Back to the present day, Creativity Combo has been making good results in the past few months, despite not being one of the most played decks, personally I think it’s an underplayed archetype people are not used to playing against, therefore it still has the surprise factor most of the time.

    The main feature within this final iteration is adding the fifth color for Archon of Cruelty, another powerful payoff MH2 that has greatly improved Reanimator strategies this time around replacing our beloved flying Eldrazi. The reasoning behind this trade is fairly simple, Emrakul doesn’t always affect the board when hitting the battlefield, sometimes it's too late or simply it gets exiled by Solitude or bounced back to hand. Archon at the very least changes the life total in our favor, impacting the board by blowing up a creature or planeswalker and on top of that it cantrips and makes opponents to discard.


    Indeed, if the game goes super long it’s reasonable to pay for its eight mana value by adding a couple of red dual lands in the shape of Blood Crypt and Savai Triome, whereas the spaghetti monster is impossible to cast. There is yet a final upside which is you can cheat multiple Archons into play since they are not legendary.

    Aside from some shifting in card numbers, Remand comes back as a cheap permission spell combined with Spell Pierce and this time around Jace, the Mind Sculptor replaces Nahiri as the four mana value planeswalkers alternate win condition.


    Since Kamigawa: Neon Dynasty is already available, this version tries out a single copy of March of Otherworldly Light, a card I have been very impressed with during playtesting. Moreover, Boseiju, Who Shelters All is another great addition, specially for sideboard purposes due to its uncounterability and powerful synergy with Wrenn and Six.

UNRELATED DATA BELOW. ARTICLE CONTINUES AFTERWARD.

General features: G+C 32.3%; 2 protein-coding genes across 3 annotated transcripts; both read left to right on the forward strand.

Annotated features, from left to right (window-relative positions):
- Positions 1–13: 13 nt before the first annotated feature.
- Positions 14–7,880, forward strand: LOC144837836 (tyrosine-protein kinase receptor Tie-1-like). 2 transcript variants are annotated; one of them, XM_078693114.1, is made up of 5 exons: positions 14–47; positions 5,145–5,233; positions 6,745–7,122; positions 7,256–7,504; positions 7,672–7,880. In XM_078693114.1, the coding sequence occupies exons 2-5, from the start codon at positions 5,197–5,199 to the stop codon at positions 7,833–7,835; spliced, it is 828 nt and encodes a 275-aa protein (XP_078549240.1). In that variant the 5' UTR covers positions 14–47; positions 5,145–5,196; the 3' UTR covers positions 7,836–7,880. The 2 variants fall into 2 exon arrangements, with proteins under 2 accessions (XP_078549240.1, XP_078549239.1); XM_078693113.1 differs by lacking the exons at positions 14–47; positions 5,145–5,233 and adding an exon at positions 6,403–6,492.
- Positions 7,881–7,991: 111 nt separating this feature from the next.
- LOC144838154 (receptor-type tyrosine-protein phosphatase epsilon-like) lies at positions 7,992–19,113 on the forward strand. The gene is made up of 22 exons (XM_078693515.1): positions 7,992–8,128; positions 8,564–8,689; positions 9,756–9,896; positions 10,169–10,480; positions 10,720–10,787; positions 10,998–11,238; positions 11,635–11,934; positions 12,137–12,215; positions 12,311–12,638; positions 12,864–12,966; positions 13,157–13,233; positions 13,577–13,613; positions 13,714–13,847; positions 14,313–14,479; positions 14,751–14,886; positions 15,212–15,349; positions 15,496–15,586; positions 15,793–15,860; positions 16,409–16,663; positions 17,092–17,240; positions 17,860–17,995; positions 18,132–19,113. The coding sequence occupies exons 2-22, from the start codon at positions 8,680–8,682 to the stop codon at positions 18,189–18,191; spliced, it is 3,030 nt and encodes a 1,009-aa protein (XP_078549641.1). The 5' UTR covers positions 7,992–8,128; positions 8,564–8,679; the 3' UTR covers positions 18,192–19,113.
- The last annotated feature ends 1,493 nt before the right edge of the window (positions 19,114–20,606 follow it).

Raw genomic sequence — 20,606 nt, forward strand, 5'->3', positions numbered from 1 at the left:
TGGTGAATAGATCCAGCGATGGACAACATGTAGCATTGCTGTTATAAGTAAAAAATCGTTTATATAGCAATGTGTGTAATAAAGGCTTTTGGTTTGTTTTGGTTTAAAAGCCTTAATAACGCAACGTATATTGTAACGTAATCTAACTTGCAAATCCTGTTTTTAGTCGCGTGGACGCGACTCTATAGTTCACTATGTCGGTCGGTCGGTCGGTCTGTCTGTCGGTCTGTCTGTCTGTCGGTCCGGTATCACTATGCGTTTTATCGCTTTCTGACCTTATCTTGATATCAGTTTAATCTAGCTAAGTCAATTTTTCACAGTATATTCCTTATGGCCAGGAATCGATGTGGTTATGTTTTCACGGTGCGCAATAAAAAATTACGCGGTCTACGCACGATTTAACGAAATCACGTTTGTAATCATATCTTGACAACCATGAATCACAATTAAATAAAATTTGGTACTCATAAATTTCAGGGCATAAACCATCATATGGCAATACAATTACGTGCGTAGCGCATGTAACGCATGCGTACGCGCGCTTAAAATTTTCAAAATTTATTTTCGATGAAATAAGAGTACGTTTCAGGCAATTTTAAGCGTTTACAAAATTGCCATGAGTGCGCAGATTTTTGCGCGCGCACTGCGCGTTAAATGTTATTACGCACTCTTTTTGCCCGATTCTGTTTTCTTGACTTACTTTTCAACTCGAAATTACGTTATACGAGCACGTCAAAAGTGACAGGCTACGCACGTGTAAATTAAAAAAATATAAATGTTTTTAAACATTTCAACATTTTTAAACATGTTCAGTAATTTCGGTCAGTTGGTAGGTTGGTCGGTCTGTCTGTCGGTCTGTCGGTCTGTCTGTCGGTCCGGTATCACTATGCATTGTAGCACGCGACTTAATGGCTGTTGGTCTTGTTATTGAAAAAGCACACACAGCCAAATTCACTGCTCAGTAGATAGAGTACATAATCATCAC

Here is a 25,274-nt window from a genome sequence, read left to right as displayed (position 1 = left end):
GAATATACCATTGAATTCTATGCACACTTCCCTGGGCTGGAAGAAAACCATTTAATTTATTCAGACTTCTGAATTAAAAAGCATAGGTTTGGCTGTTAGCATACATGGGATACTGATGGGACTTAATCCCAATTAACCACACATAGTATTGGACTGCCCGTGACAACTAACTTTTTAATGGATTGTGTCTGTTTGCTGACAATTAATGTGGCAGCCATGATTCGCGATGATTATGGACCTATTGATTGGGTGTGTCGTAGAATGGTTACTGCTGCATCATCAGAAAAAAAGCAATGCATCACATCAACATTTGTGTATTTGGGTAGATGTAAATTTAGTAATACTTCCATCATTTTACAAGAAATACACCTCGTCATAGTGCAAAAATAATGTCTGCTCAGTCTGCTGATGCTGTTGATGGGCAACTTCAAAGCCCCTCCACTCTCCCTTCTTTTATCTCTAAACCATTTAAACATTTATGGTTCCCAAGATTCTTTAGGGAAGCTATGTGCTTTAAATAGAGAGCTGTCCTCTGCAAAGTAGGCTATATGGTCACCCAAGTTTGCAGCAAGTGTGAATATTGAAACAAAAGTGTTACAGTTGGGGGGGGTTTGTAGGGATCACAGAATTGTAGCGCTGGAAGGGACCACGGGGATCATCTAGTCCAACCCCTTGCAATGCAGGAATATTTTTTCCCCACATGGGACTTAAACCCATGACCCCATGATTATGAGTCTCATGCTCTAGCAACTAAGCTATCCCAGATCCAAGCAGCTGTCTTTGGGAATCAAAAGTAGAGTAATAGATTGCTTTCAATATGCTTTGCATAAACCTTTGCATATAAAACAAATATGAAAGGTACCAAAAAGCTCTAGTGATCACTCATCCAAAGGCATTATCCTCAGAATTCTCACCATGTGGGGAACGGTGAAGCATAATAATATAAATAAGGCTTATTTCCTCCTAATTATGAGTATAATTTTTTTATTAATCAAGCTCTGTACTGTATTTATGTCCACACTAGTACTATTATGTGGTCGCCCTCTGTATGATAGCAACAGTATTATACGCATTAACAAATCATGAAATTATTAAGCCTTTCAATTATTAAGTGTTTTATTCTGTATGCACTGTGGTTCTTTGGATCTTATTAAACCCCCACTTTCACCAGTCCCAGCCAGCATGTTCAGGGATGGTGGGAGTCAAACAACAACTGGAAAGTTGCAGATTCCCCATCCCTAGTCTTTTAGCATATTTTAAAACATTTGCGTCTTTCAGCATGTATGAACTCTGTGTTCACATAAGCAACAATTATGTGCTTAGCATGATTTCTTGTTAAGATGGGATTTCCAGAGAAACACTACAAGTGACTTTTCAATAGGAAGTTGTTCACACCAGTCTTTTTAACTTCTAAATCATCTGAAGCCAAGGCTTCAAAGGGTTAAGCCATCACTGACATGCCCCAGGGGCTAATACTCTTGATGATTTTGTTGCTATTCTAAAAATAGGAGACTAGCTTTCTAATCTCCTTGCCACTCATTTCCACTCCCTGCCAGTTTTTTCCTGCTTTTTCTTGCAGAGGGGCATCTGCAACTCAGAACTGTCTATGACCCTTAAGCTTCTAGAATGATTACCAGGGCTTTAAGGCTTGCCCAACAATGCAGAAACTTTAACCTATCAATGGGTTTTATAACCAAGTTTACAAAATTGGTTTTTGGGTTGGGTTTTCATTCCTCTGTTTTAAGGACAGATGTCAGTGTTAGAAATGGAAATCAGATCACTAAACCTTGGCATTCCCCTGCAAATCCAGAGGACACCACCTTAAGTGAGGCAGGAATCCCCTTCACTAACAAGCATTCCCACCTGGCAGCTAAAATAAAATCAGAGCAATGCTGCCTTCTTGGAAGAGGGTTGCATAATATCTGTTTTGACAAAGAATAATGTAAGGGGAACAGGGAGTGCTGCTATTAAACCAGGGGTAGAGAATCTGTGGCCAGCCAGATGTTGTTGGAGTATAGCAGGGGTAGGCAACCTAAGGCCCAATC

Closing up, we find Chained to the Rocks, an uncommon removal for Modern, however it fits well in a deck full of Mountains and deals with any creature at sorcery speed for only one mana without giving anything in return compared to Path to Exile.

    #5. Card Choices and Sideboarding

    Now that the deck’s recent history has been fully presented, it’s time to focus on the strategic part of the game. As we have previously established, this is a Combo shell with a very straight forward plan:
    • First, create artifact and creature tokens and survive at least until turn four.
    • Then, successfully resolve an Indomitable Creativity with X equals 1 or more in order to put in play any of the game winning creatures we have inside the library.
    • Finally, protect our creature and win the game with our resources or repeat the process until the opponent concedes.
    If we think it through, it’s just a one card combo, since the key spell needed is Creativity sometimes plus a fetch land for Dwarven Mine and three other mana, so at first glance it shouldn't be so hard to accomplish. However, it’s important to notice that as Creativity resolves, if any of the creatures or artifacts targeted are destroyed in response, the target fails and we don’t get the payoff, that’s why Teferi is so important to protect our plan. So, with that in mind, let’s look at each card time and the right numbers for each of them:

    Creatures:



    Emrakul, the Aeons Torn (1):

    Only one copy in the maindeck is enough, since we don’t want to take the risk of revealing two with Creativity, even in the Five Color version it’s viable to add one in the sideboard against certain matchups, especially Mill. If needed, we can discard it with Nahiri or Prismari Command to reset the graveyard and shuffle the library.

    Serra’s Emissary (1)

    She is the perfect Emrakul companion and it’s vital to know what to name against each deck, depending on the removal or interaction we are facing. This is some examples of most played decks:

    • Grixis Death’s Shadow: name creature and worry only about Drown in the Loch and Dress Down.
    • Hammer Time: creature is GGs 99% of the time.